BEA Releases Third (Final) Estimate of First Quarter 2021 Gross Domestic Product (GDP)
Technical Note: COVID-19 Impact on the First-Quarter 2021 GDP Estimate
The increase in first quarter GDP reflected the continued economic recovery, reopening of establishments, and continued government response related to the COVID-19 pandemic. In the first quarter, government assistance payments, such as direct economic impact payments, expanded unemployment benefits, and Paycheck Protection Program loans, were distributed to households and businesses through the Coronavirus Response and Relief Supplemental Appropriations Act and the American Rescue Plan Act. The full economic effects of the COVID-19 pandemic cannot be quantified in the GDP estimate for the first quarter of 2021 because the impacts are generally embedded in source data and cannot be separately identified. For more information, see the Technical Note and Federal Recovery Program and BEA Statistics.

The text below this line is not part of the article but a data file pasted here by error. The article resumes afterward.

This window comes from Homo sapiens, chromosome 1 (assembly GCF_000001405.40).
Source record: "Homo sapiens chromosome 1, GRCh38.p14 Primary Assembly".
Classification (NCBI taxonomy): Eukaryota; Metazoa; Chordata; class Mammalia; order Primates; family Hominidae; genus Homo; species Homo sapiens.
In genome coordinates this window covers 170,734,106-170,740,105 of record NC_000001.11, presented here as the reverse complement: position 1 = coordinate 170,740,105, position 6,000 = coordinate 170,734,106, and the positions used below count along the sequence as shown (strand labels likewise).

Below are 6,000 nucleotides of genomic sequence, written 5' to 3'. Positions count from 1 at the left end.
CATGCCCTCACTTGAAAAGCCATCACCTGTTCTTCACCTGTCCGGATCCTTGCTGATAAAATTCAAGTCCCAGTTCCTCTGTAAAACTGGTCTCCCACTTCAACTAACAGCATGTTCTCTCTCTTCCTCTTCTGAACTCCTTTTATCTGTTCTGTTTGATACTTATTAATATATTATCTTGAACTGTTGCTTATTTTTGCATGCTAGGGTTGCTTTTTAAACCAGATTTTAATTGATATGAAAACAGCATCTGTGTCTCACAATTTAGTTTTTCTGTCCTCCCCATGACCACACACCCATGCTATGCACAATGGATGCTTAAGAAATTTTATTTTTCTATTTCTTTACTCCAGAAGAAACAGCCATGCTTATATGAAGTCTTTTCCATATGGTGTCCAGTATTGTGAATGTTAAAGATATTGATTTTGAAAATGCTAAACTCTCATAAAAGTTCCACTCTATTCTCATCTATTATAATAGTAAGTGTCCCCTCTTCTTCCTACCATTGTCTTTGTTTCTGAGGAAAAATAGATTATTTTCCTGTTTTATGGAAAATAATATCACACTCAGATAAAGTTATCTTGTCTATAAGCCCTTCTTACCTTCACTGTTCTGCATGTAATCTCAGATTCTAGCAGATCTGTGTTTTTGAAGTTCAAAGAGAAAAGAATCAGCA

Real gross domestic product (GDP) increased at an annual rate of 6.4 percent in the first quarter of 2021, according to the "third" estimate released by the Bureau of Economic Analysis. In the fourth quarter, real GDP increased 4.3 percent. The increase in real GDP in the first quarter reflected increases in personal consumption expenditures (PCE), nonresidential fixed investment, federal government spending, residential fixed investment, and state and local government spending that were partly offset by decreases in private inventory investment and exports. Imports increased.
The increase in PCE reflected increases in durable goods (led by motor vehicles and parts), nondurable goods (led by food and beverages), and services (led by food services and accommodations). The increase in nonresidential fixed investment reflected increases in equipment (led by information processing equipment) and intellectual property products (led by software) . The increase in federal government spending primarily reflected an increase in payments made to banks for processing and administering the Paycheck Protection Program loan applications as well as purchases of COVID-19 vaccines for distribution to the public. The decrease in private inventory investment primarily reflected a decrease in retail trade inventories (mainly by motor vehicles and parts dealers).
In the third estimate, the change in first-quarter real GDP was the same as in the second estimate. Upward revisions to nonresidential fixed investment, private inventory investment, exports, and PCE were offset by an upward revision to imports.